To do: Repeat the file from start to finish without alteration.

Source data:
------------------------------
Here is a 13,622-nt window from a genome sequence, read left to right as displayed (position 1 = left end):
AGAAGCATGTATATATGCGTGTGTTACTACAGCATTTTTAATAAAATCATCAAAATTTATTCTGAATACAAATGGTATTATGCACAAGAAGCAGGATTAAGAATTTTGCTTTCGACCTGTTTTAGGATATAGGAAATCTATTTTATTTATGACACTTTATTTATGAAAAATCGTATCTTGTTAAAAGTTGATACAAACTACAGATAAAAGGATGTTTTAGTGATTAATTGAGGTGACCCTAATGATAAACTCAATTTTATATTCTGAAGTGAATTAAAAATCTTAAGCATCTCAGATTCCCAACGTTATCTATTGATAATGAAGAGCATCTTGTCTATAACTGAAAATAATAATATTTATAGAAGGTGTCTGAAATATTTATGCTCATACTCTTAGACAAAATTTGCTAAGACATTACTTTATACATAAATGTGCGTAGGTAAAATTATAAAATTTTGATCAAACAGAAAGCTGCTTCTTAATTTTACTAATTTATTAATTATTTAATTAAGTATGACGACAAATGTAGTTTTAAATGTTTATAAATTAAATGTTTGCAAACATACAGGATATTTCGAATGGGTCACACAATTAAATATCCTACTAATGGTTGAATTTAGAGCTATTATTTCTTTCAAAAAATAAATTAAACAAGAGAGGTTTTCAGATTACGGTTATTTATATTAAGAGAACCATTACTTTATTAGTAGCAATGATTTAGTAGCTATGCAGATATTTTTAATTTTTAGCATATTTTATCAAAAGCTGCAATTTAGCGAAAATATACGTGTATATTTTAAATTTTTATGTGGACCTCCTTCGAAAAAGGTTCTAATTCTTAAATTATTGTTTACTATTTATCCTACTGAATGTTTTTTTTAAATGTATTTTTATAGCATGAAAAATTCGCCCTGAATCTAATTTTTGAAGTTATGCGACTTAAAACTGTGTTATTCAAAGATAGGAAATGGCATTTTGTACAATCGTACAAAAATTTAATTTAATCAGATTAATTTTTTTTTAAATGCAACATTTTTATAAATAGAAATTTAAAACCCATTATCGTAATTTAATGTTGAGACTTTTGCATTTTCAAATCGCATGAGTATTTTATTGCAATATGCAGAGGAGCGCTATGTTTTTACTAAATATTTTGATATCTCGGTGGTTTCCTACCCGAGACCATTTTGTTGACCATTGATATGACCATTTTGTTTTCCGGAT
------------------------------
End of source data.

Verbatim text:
Here is a 13,622-nt window from a genome sequence, read left to right as displayed (position 1 = left end):
AGAAGCATGTATATATGCGTGTGTTACTACAGCATTTTTAATAAAATCATCAAAATTTATTCTGAATACAAATGGTATTATGCACAAGAAGCAGGATTAAGAATTTTGCTTTCGACCTGTTTTAGGATATAGGAAATCTATTTTATTTATGACACTTTATTTATGAAAAATCGTATCTTGTTAAAAGTTGATACAAACTACAGATAAAAGGATGTTTTAGTGATTAATTGAGGTGACCCTAATGATAAACTCAATTTTATATTCTGAAGTGAATTAAAAATCTTAAGCATCTCAGATTCCCAACGTTATCTATTGATAATGAAGAGCATCTTGTCTATAACTGAAAATAATAATATTTATAGAAGGTGTCTGAAATATTTATGCTCATACTCTTAGACAAAATTTGCTAAGACATTACTTTATACATAAATGTGCGTAGGTAAAATTATAAAATTTTGATCAAACAGAAAGCTGCTTCTTAATTTTACTAATTTATTAATTATTTAATTAAGTATGACGACAAATGTAGTTTTAAATGTTTATAAATTAAATGTTTGCAAACATACAGGATATTTCGAATGGGTCACACAATTAAATATCCTACTAATGGTTGAATTTAGAGCTATTATTTCTTTCAAAAAATAAATTAAACAAGAGAGGTTTTCAGATTACGGTTATTTATATTAAGAGAACCATTACTTTATTAGTAGCAATGATTTAGTAGCTATGCAGATATTTTTAATTTTTAGCATATTTTATCAAAAGCTGCAATTTAGCGAAAATATACGTGTATATTTTAAATTTTTATGTGGACCTCCTTCGAAAAAGGTTCTAATTCTTAAATTATTGTTTACTATTTATCCTACTGAATGTTTTTTTTAAATGTATTTTTATAGCATGAAAAATTCGCCCTGAATCTAATTTTTGAAGTTATGCGACTTAAAACTGTGTTATTCAAAGATAGGAAATGGCATTTTGTACAATCGTACAAAAATTTAATTTAATCAGATTAATTTTTTTTTAAATGCAACATTTTTATAAATAGAAATTTAAAACCCATTATCGTAATTTAATGTTGAGACTTTTGCATTTTCAAATCGCATGAGTATTTTATTGCAATATGCAGAGGAGCGCTATGTTTTTACTAAATATTTTGATATCTCGGTGGTTTCCTACCCGAGACCATTTTGTTGACCATTGATATGACCATTTTGTTTTCCGGAT